An introduction to inhomogeneous liquids, density functional theory, and the wetting transition
journal contributionposted on 2015-03-05, 11:47 authored by Adam P. Hughes, Andrew ArcherAndrew Archer, Uwe Thiele
Classical density functional theory (DFT) is a statistical mechanical theory for calculating the density profiles of the molecules in a liquid. It is widely used, for example, to study the density distribution of the molecules near a confining wall, the interfacial tension, wetting behavior, and many other properties of nonuniform liquids. DFT can, however, be somewhat daunting to students entering the field because of the many connections to other areas of liquid-state science that are required and used to develop the theories. Here, we give an introduction to some of the key ideas, based on a lattice-gas (Ising) model fluid. This approach builds on knowledge covered in most undergraduate statistical mechanics and thermodynamics courses, so students can quickly get to the stage of calculating density profiles, etc., for themselves. We derive a simple DFT for the lattice gas and present some typical results that can readily be calculated using the theory.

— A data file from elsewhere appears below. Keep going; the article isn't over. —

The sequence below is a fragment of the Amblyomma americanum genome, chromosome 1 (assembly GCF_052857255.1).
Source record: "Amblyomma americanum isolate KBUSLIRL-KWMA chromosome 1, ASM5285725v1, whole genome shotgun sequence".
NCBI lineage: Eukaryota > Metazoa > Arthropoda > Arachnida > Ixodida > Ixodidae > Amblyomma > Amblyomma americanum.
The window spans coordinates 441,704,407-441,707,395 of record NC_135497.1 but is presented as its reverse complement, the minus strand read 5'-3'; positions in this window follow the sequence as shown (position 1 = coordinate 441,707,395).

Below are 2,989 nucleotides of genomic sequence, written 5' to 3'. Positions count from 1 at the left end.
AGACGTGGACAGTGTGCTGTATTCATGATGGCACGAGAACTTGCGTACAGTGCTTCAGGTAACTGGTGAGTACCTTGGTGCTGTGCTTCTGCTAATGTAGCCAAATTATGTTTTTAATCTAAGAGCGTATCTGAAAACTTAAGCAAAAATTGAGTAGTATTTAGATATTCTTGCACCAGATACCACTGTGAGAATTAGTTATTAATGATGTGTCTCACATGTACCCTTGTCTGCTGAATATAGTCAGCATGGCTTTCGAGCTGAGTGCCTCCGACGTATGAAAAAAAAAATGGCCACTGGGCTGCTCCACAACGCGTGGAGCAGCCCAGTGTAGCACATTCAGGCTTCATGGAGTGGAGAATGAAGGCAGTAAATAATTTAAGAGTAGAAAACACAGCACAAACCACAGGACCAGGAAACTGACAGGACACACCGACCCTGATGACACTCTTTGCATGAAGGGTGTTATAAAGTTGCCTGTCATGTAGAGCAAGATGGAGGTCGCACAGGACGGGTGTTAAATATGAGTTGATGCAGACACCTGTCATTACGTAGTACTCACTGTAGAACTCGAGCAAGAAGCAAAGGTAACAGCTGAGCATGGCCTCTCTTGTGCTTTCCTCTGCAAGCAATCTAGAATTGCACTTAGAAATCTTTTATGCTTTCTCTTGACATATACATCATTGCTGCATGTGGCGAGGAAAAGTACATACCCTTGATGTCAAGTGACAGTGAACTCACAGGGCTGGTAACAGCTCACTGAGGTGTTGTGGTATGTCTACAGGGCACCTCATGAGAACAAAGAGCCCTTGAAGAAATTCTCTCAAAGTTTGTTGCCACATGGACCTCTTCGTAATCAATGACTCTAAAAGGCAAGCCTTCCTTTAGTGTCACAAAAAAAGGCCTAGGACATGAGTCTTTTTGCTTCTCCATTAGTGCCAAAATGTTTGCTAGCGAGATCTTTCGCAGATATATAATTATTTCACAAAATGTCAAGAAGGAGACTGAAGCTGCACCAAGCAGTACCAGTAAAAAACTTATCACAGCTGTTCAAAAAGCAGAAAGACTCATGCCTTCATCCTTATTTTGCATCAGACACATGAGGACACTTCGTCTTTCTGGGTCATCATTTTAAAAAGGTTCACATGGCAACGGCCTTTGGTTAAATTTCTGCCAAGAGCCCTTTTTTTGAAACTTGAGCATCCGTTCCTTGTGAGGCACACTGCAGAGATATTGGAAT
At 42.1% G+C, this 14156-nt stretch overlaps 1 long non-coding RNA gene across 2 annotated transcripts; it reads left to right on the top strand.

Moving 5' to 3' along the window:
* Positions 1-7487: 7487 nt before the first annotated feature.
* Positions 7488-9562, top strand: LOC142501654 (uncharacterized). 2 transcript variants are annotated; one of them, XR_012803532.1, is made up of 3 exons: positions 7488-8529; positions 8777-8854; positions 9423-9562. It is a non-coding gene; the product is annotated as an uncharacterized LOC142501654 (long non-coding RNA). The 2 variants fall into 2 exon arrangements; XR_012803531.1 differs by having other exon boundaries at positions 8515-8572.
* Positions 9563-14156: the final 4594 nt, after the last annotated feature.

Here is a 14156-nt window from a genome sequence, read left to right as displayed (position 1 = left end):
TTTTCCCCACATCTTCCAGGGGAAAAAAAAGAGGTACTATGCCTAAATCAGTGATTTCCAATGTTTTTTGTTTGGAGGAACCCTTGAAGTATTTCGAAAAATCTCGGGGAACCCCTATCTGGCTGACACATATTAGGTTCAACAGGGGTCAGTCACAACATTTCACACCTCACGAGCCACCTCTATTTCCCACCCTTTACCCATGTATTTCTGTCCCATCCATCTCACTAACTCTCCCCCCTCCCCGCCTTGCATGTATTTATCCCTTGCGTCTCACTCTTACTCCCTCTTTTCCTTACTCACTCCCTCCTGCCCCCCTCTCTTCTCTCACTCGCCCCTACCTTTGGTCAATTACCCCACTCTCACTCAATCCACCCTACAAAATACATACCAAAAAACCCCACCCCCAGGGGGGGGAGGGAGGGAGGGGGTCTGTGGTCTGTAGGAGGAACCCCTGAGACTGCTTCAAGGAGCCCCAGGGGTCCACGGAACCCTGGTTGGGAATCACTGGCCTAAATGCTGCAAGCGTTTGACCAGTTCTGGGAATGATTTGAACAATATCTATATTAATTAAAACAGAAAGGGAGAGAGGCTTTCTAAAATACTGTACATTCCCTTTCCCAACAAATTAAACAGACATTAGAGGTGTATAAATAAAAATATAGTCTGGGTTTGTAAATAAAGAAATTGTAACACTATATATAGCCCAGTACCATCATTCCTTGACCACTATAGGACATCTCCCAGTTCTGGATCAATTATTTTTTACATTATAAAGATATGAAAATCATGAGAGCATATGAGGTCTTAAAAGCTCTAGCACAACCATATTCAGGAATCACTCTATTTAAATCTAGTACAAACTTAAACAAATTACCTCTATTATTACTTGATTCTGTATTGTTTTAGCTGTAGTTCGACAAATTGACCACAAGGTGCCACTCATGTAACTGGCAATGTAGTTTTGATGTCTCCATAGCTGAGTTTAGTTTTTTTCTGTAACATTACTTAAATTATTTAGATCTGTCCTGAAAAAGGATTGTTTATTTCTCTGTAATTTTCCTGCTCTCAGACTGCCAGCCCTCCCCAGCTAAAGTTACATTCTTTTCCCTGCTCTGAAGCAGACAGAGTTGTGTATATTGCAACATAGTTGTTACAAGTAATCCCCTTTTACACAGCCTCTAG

A.P.H. acknowledges support through a Loughborough University Graduate School Studentship.
- Mathematical Sciences